I read a lot during the last 3 months! I had made a serendipitous pick-up at my library the day before it closed for the pandemic, so I had a fresh stack of 7 books to read. Plus there were audiobook downloads and ebook loans and books from my own library to keep me occupied. Truly an embarrassment of riches!

Here we go . . . with the Top Five: Best of My Spring Reading 2020 list:

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I was reading this extraordinary book, Aperiogon by Colum McCann, just as the pandemic shutdowns were beginning. This book will stay with me forever! Not because of my timing (although I will probably always have a link in my brain between this book and the world falling apart all around me) but because it may be the best book I've ever read. It is a brilliant, layered portrait of friendship, grief, and moving forward under the most challenging of circumstances. It is . . . moving, powerful, poignant -- and unlike any other book I have read.  I highly, highly recommend this one (and especially the audiobook version, where it is a special treat to hear it read by the author).

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I have read most of Anne Enright's books over the years, but somehow missed reading her 2007 Man Booker Prize winning entry The Gathering. It may not have been the best book to read during the early days of the pandemic, but there it was . . . in my library pile. The Gathering is a beautiful book of characters and feelings, and probably won’t appeal to those craving action. That said, it is a gorgeous and very precise look at the workings of one woman’s mind loosed by tragedy and reflection; a redemption story of family love and memory, beautifully written and tenderly told. I recommend this one especially for readers who enjoy contemporary Irish literature.

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The Far Field by new author Madhuri Vijay was another book in my pandemic library pile. I really enjoyed this one -- a beautiful and compelling read about good intentions gone bad. It builds slowly . . . until, suddenly, you realize you just can’t put it down. The writing is lovely -- clean and crisp, with wonderful descriptions of the setting; the characters are well-developed and believable. I’ll look forward to more books from this new author. Highly recommended.

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I debated leaving this book, Leaving the Atocha Station by Ben Lerner, off my Top Five list . . . because it is a re-read for me. But then I decided I liked it too much to leave it off! Last fall I read The Topeka School . . . which reminded me how much I love Ben Lerner’s writing. I decided then that I would re-read his Leaving the Atocha Station and 10:04 over the summer, just to immerse myself in Lerner’s words again. (I guess you could say that Ben Lerner is my literary “crush” . . .) I was a bit apprehensive about re-reading. Frequently I regret re-reading books I really loved the first time around because they just don’t stand up to the test of time for me. Not to worry, though. I enjoyed Leaving the Atocha Station as much (maybe even more) with a second read. I highly recommend this one, knowing that it won’t be to everyone’s taste. But for my friends who appreciate words and how they can be formed (more than plot) . . . well, this is a book for them!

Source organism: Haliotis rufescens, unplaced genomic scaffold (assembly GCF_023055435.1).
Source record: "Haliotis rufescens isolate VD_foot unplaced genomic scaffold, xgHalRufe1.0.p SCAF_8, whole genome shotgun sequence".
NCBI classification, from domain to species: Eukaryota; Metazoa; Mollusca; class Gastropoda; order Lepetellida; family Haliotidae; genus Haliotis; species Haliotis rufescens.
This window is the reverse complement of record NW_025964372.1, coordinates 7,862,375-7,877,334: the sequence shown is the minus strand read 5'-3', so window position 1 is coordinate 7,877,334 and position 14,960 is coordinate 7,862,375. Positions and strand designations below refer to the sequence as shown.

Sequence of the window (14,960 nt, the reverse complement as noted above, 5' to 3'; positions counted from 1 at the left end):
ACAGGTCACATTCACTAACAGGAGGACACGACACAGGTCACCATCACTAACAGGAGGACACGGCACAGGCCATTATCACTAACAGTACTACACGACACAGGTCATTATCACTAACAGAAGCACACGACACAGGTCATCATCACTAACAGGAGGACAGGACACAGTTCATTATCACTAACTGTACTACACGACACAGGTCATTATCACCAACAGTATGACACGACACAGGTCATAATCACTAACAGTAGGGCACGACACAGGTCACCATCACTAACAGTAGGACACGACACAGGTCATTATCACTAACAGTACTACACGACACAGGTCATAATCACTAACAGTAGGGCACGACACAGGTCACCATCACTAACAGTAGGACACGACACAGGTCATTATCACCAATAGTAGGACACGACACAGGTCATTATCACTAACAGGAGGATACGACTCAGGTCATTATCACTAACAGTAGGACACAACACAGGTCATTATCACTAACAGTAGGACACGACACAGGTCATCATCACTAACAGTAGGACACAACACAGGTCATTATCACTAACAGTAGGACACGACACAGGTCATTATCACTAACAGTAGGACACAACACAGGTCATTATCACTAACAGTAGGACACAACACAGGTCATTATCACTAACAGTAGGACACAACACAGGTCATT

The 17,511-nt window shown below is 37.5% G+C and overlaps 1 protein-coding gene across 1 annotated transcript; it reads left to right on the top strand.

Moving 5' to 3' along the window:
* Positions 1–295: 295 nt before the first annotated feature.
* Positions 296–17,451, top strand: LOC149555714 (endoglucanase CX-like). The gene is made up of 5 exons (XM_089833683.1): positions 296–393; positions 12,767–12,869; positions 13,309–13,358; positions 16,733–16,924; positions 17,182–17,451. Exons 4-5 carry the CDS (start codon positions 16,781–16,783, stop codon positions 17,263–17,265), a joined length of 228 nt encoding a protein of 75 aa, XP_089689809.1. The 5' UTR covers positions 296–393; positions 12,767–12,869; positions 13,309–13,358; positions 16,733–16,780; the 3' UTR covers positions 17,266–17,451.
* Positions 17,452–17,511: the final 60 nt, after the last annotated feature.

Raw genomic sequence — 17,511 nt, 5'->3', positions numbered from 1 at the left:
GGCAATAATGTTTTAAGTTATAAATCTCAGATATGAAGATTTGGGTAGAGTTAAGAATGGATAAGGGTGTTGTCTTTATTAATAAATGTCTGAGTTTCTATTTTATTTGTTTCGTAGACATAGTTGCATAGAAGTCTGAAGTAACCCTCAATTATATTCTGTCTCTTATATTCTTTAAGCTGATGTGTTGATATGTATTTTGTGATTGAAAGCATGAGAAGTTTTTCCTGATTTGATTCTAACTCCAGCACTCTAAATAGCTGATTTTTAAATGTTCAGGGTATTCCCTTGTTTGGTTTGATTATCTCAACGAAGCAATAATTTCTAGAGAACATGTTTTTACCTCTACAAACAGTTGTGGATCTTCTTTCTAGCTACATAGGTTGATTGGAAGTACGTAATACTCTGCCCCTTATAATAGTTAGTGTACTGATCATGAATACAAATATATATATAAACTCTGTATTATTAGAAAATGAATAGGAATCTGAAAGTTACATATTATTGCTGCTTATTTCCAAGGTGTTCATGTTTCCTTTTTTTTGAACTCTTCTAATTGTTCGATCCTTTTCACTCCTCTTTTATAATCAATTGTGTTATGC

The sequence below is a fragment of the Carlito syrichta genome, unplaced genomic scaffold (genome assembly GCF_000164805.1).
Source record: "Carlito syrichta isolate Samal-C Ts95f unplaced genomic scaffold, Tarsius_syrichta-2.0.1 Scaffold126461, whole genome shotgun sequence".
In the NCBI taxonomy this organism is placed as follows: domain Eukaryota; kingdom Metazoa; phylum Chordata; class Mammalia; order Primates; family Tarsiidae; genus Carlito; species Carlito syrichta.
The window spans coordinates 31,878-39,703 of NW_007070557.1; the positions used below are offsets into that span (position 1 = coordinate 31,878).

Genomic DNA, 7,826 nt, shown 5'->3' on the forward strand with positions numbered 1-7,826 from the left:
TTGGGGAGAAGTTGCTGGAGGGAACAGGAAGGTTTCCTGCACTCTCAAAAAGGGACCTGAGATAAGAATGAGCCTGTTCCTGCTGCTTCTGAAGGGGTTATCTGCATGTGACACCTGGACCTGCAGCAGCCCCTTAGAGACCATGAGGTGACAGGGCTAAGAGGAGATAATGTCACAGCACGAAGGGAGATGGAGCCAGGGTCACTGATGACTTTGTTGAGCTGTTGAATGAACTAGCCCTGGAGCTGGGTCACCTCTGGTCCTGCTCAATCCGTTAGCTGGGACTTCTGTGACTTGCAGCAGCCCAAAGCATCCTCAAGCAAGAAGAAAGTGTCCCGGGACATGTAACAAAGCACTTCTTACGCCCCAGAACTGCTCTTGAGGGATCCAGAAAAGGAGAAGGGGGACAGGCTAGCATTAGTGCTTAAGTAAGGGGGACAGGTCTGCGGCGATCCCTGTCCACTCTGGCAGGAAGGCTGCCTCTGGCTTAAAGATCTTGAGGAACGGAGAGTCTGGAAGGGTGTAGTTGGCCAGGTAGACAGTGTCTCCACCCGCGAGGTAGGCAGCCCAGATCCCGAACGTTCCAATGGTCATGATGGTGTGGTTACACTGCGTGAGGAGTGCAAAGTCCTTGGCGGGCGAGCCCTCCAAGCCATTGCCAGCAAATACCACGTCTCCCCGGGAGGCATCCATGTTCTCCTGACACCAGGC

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And now I have the series of books that got me through the pandemic spring: all four installments of the Cormoran Strike series by Robert Galbraith (aka J.K. Rowlings). While they aren't perfect, they are certainly entertaining! I was surprised and delighted with the series -- perfect for my mood during the early pandemic, stay-at-home days. I enjoyed the developing characters of Cormoran and Robin, and found the murder storyline to be entertaining and engaging. Excellent storytelling -- and I especially enjoyed the  fabulous narration by Robert Glenister. I'm ready for a break from these books now (until a new installment comes out later this summer), but I highly recommend them for your summer reading. (Note: These are not "cozy" mysteries. If you're squeamish, there is some gruesomeness and gore. . .)

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How about you?
What books would make it to your Top Five list of spring reading?

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If you want to see what I'm reading now, or check out my recent reviews on Goodreads, just check out the sidebar here on my blog.  You can find me here on Goodreads.  And you can read my other Top Five lists by clicking the links below: